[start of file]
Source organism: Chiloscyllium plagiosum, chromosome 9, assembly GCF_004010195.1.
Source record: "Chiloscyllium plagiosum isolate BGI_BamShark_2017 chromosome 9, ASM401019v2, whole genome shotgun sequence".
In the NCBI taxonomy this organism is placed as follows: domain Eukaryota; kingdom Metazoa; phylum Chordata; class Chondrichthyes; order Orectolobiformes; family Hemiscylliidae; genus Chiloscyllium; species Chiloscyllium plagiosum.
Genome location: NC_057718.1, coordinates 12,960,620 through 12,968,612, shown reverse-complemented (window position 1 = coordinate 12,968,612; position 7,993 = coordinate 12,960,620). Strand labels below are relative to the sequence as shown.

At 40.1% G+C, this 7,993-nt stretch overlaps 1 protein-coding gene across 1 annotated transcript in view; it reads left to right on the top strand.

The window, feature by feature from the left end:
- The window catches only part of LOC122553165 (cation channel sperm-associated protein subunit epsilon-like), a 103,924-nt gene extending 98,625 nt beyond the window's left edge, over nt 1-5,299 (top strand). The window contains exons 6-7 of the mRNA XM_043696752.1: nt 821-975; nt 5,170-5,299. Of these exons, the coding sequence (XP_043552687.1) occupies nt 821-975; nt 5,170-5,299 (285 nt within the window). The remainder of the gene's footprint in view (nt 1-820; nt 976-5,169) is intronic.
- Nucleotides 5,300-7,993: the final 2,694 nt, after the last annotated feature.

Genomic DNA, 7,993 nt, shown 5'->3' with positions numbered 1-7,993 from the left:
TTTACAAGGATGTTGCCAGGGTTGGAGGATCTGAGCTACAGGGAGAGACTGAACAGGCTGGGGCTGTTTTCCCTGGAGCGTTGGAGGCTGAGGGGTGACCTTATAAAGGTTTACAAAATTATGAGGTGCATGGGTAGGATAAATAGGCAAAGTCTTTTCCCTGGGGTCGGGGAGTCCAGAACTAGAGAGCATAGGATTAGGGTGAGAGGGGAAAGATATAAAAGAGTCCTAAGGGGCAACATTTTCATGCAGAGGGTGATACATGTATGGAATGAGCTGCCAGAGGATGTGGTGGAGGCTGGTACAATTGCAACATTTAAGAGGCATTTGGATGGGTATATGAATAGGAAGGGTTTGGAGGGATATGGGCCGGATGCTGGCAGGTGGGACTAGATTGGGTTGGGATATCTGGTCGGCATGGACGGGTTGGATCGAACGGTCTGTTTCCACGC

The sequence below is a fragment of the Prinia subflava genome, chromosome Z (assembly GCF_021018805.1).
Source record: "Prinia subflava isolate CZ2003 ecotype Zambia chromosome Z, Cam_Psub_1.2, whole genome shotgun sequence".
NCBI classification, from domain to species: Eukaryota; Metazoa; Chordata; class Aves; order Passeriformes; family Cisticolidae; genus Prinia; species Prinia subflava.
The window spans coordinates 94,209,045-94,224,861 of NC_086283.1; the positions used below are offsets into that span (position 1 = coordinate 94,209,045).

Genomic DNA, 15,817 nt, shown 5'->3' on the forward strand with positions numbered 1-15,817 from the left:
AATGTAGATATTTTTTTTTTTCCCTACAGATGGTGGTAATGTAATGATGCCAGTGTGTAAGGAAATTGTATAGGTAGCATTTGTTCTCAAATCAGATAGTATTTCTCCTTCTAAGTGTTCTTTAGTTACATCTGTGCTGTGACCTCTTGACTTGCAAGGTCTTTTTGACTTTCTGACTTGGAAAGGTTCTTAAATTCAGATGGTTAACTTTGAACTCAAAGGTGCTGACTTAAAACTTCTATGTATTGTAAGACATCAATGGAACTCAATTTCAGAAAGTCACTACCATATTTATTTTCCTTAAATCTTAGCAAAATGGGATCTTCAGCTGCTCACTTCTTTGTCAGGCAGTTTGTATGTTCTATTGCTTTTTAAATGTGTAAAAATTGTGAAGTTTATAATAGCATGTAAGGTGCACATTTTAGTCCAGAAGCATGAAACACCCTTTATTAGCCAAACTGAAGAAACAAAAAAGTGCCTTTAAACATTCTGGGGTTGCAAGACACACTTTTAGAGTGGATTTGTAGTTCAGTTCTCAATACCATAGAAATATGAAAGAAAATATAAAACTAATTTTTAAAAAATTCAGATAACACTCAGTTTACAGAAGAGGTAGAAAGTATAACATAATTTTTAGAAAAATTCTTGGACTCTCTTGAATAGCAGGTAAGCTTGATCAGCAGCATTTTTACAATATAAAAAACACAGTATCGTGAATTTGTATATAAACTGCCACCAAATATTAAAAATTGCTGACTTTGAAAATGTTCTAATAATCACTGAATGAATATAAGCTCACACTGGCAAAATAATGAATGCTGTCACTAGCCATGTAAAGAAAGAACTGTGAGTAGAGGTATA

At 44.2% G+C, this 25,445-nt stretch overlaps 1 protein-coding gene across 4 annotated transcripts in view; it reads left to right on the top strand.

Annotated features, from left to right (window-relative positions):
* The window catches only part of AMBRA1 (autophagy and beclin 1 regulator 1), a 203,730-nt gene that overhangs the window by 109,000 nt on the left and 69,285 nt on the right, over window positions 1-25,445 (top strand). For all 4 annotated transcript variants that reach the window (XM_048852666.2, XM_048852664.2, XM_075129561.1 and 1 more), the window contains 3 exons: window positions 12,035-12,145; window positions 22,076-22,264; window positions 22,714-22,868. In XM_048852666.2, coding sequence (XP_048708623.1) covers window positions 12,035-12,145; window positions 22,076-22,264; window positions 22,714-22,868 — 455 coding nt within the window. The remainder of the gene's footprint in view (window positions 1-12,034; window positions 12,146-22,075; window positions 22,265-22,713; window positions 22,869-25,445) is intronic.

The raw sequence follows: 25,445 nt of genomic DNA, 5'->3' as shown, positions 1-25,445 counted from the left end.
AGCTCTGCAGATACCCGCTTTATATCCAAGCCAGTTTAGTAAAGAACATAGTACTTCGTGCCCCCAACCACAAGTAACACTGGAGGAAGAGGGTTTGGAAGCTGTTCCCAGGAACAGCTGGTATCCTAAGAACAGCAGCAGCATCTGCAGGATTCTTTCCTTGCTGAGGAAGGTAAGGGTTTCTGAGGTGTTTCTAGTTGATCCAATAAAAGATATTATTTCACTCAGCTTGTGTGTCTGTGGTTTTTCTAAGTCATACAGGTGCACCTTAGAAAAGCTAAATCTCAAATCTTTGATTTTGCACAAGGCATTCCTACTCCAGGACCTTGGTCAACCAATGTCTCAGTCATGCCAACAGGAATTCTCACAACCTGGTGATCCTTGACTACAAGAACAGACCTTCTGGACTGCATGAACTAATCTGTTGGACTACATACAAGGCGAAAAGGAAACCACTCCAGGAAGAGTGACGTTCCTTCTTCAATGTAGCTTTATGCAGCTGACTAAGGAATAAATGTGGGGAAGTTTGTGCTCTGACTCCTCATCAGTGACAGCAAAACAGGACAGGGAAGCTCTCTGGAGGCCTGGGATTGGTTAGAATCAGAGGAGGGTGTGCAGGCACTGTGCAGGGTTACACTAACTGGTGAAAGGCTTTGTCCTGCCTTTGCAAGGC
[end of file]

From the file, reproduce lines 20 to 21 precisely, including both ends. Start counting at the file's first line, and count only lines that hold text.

The raw sequence follows: 25,445 nt of genomic DNA, 5'->3' as shown, positions 1-25,445 counted from the left end.
AGCTCTGCAGATACCCGCTTTATATCCAAGCCAGTTTAGTAAAGAACATAGTACTTCGTGCCCCCAACCACAAGTAACACTGGAGGAAGAGGGTTTGGAAGCTGTTCCCAGGAACAGCTGGTATCCTAAGAACAGCAGCAGCATCTGCAGGATTCTTTCCTTGCTGAGGAAGGTAAGGGTTTCTGAGGTGTTTCTAGTTGATCCAATAAAAGATATTATTTCACTCAGCTTGTGTGTCTGTGGTTTTTCTAAGTCATACAGGTGCACCTTAGAAAAGCTAAATCTCAAATCTTTGATTTTGCACAAGGCATTCCTACTCCAGGACCTTGGTCAACCAATGTCTCAGTCATGCCAACAGGAATTCTCACAACCTGGTGATCCTTGACTACAAGAACAGACCTTCTGGACTGCATGAACTAATCTGTTGGACTACATACAAGGCGAAAAGGAAACCACTCCAGGAAGAGTGACGTTCCTTCTTCAATGTAGCTTTATGCAGCTGACTAAGGAATAAATGTGGGGAAGTTTGTGCTCTGACTCCTCATCAGTGACAGCAAAACAGGACAGGGAAGCTCTCTGGAGGCCTGGGATTGGTTAGAATCAGAGGAGGGTGTGCAGGCACTGTGCAGGGTTACACTAACTGGTGAAAGGCTTTGTCCTGCCTTTGCAAGGC